“You keep using that word. I do not think it means what you think it means.” (The Princess Bride)
The purpose of technical writing is to share information, not documentation. Content can be both perfectly spelled and perfectly meaningless. Just ask anyone who has wrestled with a legal document, municipal regulation or software manual.
“Plain Language” offers the following guidelines for creating more effective – and meaningful – content.
One size does not always fit all
Divide your audience into user groups based on the type of information they need and how they will use it.
For example, an employee trying to submit a vacation request through the company’s HR system probably doesn’t need to know how to run compliance reports for that system.
Don’t overwhelm your reader with information they don’t need and will not use.
Yeah, I’m talking to YOU
Engage the reader by addressing them directly, using second person pronouns (“you/your”).
Get to the point
This isn’t a scavenger hunt.
Put key information up front – bonus points for a summary. Move detailed discussions to the back and add links between the two so that readers can click to take a deeper dive if they want to.
Save the cliff hangers for that novel you’ve been secretly working on.
“Bite-sized” for easy consumption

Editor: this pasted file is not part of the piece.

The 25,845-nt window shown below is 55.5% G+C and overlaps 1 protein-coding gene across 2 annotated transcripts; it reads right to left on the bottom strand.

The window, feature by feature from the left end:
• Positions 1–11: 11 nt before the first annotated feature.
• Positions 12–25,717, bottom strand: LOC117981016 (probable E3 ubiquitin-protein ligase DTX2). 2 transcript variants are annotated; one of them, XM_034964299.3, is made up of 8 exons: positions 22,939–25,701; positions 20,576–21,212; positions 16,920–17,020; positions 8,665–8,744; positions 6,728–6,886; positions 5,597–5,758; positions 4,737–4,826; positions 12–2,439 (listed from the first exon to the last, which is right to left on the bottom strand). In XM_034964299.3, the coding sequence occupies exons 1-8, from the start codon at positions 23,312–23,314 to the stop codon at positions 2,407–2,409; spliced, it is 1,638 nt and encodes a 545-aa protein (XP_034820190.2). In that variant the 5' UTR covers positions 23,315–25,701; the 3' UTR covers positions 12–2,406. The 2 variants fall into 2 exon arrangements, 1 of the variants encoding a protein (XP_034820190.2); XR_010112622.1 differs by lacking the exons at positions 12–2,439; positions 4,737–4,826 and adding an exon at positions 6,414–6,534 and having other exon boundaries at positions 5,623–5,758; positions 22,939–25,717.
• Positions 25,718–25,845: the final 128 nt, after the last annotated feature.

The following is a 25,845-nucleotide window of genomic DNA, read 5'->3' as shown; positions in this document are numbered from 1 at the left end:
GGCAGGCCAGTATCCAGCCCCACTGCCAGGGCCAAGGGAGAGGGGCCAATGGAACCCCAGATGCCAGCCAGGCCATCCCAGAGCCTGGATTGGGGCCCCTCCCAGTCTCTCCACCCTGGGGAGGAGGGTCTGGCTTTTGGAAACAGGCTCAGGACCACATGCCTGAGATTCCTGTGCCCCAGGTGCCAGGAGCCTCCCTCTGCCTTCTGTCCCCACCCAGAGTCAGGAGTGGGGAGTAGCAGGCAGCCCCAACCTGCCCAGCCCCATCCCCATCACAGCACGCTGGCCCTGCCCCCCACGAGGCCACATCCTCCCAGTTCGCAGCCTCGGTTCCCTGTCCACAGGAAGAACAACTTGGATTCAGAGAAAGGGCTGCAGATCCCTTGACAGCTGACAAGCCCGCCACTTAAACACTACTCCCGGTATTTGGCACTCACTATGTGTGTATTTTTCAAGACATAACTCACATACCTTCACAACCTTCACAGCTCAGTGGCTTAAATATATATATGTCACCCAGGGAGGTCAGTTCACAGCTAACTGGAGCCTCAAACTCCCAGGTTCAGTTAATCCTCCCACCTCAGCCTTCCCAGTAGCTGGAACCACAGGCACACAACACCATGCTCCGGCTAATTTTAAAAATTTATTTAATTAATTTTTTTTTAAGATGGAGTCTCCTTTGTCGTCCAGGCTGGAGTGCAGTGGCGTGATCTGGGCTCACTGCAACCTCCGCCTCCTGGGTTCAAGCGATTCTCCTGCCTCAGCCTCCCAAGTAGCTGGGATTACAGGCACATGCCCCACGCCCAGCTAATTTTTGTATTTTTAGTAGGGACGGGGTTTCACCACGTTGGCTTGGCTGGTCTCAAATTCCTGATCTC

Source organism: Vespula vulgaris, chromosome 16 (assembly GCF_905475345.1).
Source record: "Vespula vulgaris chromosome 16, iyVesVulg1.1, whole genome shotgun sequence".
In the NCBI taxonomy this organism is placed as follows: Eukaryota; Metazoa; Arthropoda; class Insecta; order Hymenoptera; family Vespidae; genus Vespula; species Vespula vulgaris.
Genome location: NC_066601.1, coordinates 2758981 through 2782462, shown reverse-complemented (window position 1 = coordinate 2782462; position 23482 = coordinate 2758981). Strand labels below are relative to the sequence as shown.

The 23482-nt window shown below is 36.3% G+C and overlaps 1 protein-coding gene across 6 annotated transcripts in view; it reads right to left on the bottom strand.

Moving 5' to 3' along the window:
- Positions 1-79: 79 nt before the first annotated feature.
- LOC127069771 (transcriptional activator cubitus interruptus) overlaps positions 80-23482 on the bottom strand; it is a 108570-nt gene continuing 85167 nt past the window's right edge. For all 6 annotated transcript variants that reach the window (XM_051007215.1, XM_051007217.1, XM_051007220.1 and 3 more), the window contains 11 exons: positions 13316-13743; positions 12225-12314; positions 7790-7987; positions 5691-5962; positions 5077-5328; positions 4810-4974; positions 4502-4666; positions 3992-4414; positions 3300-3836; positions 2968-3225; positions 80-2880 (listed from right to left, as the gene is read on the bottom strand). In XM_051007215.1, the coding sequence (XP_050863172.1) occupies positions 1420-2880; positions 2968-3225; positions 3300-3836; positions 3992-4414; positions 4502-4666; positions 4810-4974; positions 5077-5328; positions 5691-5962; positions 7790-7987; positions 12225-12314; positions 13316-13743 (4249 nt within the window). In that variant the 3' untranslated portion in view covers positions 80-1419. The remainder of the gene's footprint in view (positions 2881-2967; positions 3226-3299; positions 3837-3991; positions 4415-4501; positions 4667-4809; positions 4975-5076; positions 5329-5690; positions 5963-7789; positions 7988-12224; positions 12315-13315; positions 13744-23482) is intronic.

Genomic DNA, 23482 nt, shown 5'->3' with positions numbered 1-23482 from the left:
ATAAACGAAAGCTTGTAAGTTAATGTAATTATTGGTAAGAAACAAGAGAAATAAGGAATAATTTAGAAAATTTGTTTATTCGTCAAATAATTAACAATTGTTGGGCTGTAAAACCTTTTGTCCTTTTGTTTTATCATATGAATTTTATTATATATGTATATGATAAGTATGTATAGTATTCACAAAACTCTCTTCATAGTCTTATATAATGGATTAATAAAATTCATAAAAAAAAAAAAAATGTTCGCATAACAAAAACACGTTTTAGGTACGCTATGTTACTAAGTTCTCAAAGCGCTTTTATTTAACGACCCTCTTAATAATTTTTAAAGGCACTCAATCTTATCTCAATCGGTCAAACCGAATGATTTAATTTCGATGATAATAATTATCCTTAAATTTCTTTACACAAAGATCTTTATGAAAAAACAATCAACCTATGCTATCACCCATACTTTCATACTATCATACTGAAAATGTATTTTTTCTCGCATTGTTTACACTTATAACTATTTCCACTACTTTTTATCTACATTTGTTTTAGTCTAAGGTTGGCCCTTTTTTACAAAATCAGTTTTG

Don’t force your reader to wade through endless blocks of text. Use “info-chunking” to break content into smaller topics that are easier to consume.
Show them the way
Use headings and transition words, like “then,” “next,” “before,” and “after,” to help your reader navigate through the content.
Headings should be short – 5 words or less – but informative. For example, “Configuration Options” is shorter but “Configure Remote Workload Controls” tells the reader what type of options are discussed and what purpose they serve.
Choose your words carefully
This is not the time to unleash your inner Roget’s. If you can say it in 5 words – don’t use 15.
- Use active verbs – in their simplest form
- Avoid excessive jargon and “techspeak”
- Use short, clear sentences – keep your subjects, verbs and their objects close
Add a little “eye-candy”
Visual elements, like colors, graphics, charts, lists, and tables, are a great way to break up big blocks of text…
…BUT make sure they are relevant, appropriate, and don’t overwhelm your document.
Too many visuals can be distracting, rather than helpful. They can also increase file size and load time – which can be an issue for remote or mobile readers.
Lead by example
Examples help readers make the connection between “concept” and “conduct.” Use common scenarios with which your readers can easily identify.
Thou shalt – NOT
“Shall” sounds stuffy – and its meaning isn’t always clear.
Instead of “shall” use:
- “Must” when something is REQUIRED
- “May” when it is OPTIONAL
- “Should” when it is RECOMMENDED
If you need to diagram the sentence to figure out what’s going on, you are not using Plain Language.